Category Archives: Garden Musings and Tips

Pruning Hydrangea

Hydrangea paniculata ‘Limelight’ blooms on new growth

Even seasoned gardeners seem to be confused as to when to prune Hydrangea.

Begin by identifying which Hydrangea species you are growing, to determine whether it will bloom on new growth or on old wood (last year’s stalks). The species arborescens, paniculata and some newer forms of macrophylla bloom on new wood. All the Hydrangea macrophylla (Mophead and Lacecap types) and quercifolia (Oakleaf)  bloom on old wood, as long as there isn’t winter damage. Next year?s blossoms are set on the upper portion of the woody stalks in late summer and fall. H. macrophylla selections should not be pruned until after the plants have leafed out. In late spring, prune out or tip back any dead wood for a clean appearance.

The hardiest and most foolproof of all the Hydrangea are the paniculata group (Pee Gee types) and the arborescens group (Smooth Hydrangea). Both of these species can be cut within inches of the ground each spring if you want to control the size of your plants.  They stalks can always be thinned to improve plant shape, and there is no harm to next year’s display if you want to cut long stemmed bouquets in summer and fall.

There are a lot of new Hydrangea macrophylla selections on the market, including ‘Double Expressions’, ‘Red Sensation’, ‘Let’s Dance Starlight’, and ‘Endless Summer’ that bloom on old and new wood. The blossoms appearing on old growth will display in early summer, while the flowers that form on new growth will appear later in August and September, for a long continuous display. If you live in the colder parts of zone 6 or zone 5, you may get too much winterkill for blossoms on the old growth, but you will still be able to enjoy a late summer through fall display.

Making Your Bed for Spring III

Should you lime your garden?

Here in the northeast, we seldom consider the effects of acid rain anymore.  Since most public water departments deliver water with a neutral ph, the effects of acid rain have been largely neutralized in landscapes that use public water.  Still, we cant be certain of the soil pH unless we periodically test it. it is a good idea to purchase soil pH testers, either online or at a local garden centers.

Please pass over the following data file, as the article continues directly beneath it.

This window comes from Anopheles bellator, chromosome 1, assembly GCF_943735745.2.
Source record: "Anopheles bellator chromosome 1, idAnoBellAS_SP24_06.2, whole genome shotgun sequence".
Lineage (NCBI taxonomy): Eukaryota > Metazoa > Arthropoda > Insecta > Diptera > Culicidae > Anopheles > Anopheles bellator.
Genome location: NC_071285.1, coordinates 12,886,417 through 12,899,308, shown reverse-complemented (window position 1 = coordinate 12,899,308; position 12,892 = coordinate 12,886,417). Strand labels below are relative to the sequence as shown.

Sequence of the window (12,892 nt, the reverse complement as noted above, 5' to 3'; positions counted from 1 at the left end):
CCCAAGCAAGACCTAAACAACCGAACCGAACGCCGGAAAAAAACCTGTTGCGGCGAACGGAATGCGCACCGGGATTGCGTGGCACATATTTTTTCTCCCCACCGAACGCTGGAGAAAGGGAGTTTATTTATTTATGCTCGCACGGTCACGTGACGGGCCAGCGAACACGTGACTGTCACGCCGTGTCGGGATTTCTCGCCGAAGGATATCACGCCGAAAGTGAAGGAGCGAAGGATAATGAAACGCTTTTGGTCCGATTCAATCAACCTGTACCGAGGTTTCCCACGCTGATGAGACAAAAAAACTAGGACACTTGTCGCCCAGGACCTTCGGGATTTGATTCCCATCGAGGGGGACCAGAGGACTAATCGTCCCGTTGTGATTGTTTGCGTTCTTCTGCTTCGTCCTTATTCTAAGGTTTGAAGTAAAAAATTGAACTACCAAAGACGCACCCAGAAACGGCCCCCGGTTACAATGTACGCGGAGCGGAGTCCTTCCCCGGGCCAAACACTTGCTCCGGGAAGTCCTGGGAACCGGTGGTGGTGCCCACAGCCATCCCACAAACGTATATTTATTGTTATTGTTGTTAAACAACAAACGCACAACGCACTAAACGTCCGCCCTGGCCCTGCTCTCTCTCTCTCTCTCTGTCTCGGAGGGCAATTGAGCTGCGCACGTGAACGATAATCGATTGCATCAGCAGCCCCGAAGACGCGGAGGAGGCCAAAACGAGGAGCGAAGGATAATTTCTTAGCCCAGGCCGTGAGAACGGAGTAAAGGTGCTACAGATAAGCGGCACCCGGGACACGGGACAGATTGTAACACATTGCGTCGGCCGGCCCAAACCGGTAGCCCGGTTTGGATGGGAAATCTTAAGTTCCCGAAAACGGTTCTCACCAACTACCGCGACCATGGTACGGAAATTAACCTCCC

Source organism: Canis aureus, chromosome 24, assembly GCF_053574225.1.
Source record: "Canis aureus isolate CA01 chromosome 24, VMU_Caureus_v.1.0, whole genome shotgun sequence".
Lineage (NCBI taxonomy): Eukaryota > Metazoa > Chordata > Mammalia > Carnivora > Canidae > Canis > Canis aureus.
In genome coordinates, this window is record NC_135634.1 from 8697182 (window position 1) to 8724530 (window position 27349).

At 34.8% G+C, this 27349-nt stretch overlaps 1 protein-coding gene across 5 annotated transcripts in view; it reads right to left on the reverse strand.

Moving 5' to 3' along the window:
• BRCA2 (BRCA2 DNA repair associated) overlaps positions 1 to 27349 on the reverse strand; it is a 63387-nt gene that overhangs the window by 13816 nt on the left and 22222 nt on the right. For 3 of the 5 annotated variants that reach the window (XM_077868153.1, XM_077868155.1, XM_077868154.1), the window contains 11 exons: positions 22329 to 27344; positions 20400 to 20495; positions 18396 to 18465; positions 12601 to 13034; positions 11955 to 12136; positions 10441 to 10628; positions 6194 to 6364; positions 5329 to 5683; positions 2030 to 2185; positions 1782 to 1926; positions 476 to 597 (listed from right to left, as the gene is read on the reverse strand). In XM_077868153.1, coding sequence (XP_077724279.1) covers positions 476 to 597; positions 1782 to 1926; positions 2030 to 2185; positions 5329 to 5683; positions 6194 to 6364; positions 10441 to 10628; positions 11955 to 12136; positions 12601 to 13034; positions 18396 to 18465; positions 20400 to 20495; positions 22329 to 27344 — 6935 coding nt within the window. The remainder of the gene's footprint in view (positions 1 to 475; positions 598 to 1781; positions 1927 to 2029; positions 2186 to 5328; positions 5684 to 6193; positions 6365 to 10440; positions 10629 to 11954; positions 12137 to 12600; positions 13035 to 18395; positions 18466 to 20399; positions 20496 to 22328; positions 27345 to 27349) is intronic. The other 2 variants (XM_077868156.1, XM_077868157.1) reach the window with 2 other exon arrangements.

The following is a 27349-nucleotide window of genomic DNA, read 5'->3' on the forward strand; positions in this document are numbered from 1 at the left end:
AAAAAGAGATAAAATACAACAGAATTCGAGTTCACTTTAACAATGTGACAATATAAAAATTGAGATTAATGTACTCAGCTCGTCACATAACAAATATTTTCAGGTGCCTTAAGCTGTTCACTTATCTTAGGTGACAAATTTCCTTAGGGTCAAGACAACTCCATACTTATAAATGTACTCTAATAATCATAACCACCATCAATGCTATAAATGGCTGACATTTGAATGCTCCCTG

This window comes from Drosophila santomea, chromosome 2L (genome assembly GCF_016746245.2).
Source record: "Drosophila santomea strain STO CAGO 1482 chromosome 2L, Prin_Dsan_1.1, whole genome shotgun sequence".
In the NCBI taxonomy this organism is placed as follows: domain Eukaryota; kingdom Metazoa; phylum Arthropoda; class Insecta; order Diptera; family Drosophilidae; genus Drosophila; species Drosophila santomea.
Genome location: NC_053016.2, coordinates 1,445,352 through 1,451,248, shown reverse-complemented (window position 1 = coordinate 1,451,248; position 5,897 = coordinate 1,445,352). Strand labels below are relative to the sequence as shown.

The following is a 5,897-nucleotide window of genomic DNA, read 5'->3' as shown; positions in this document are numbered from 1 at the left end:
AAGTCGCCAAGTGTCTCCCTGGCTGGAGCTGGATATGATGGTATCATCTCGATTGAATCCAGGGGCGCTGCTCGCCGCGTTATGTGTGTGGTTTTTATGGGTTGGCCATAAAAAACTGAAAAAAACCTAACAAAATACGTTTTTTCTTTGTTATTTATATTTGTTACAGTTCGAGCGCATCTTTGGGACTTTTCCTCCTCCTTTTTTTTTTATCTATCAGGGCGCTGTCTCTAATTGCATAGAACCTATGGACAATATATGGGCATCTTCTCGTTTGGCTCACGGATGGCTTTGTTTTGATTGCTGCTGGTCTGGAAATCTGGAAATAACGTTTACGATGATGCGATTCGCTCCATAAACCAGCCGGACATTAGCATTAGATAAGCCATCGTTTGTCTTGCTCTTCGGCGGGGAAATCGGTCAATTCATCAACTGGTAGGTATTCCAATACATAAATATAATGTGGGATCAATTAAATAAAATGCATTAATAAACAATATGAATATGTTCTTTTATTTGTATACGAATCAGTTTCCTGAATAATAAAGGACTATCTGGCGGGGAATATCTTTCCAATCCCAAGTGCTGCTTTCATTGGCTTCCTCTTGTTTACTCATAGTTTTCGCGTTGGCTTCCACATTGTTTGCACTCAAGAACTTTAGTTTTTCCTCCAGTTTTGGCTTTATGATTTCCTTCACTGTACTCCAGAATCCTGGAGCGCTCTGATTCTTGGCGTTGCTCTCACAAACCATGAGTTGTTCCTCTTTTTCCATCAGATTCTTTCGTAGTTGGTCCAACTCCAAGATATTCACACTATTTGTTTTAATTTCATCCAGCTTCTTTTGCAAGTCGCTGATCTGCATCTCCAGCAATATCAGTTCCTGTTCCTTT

Making Your Bed For Spring II

Be on the lookout…there may be treasure in your garden.

During your spring cleanup, you will no doubt uncover all kinds of delightful signs of life: the healthy shoots of perennials, dozens of tiny seedlings or wiggly earthworms under fallen leaves. One treasure you should be on the lookout for, and not mistake as something bad is the over wintering egg case of Praying Mantes (or Mantids). These pale tan Styrofoam looking sacs are attached in the crotches and on the undersides of bare branches. In late spring they will begin to split, upon which a hundred or more tiny translucent Praying Mantes will unfurl and march away to devour a wide variety of your most irritating garden pests. We were absolutely delighted to learn that they voraciously eat grasshoppers, which are a nuisance we’ve had difficulty with in the past.

The Praying Mantis is a most fascinating insect to observe in the garden. They sit motionless in the garden waiting for their prey to pass by. And yes, it is true that the females practice sexual cannibalism, (but not always, we’re told). Often the male is just not thinking straight when he has copulation on his mind and surprises the female as she sits motionless. Her first reaction is to grab hold and bite off his head (she needs the extra protein for pregnancy!). The male is able to fulfill his mission nonetheless and we hear he dies happily ever after.

Making Your Bed For Spring

Tending to Hellebores in March

One of the first things we tackle in the garden is raking up windblown leaves that have accumulated around the crowns of the early blooming Lenten Roses (Helleborus orientalis hybrids) and removing last year’s tarnished foliage, which may harbor pesky Botrytis spores.

As you cleanup that decaying growth, you may be fortunate to discover dozens of tiny seedlings at the plant’s base (of course that’s if the Hellebore bloomed well for you last year).  These seedlings may be variable in color, especially if you’re growing a hybrid selection or have more than one variety. You can always leave them undisturbed, and a few will eventually establish in situ or you can very gently lift the delicate seedlings and transplant them into small pots using a well drained potting soil. After a few months they will have put on enough growth for transplanting to other spots in your garden.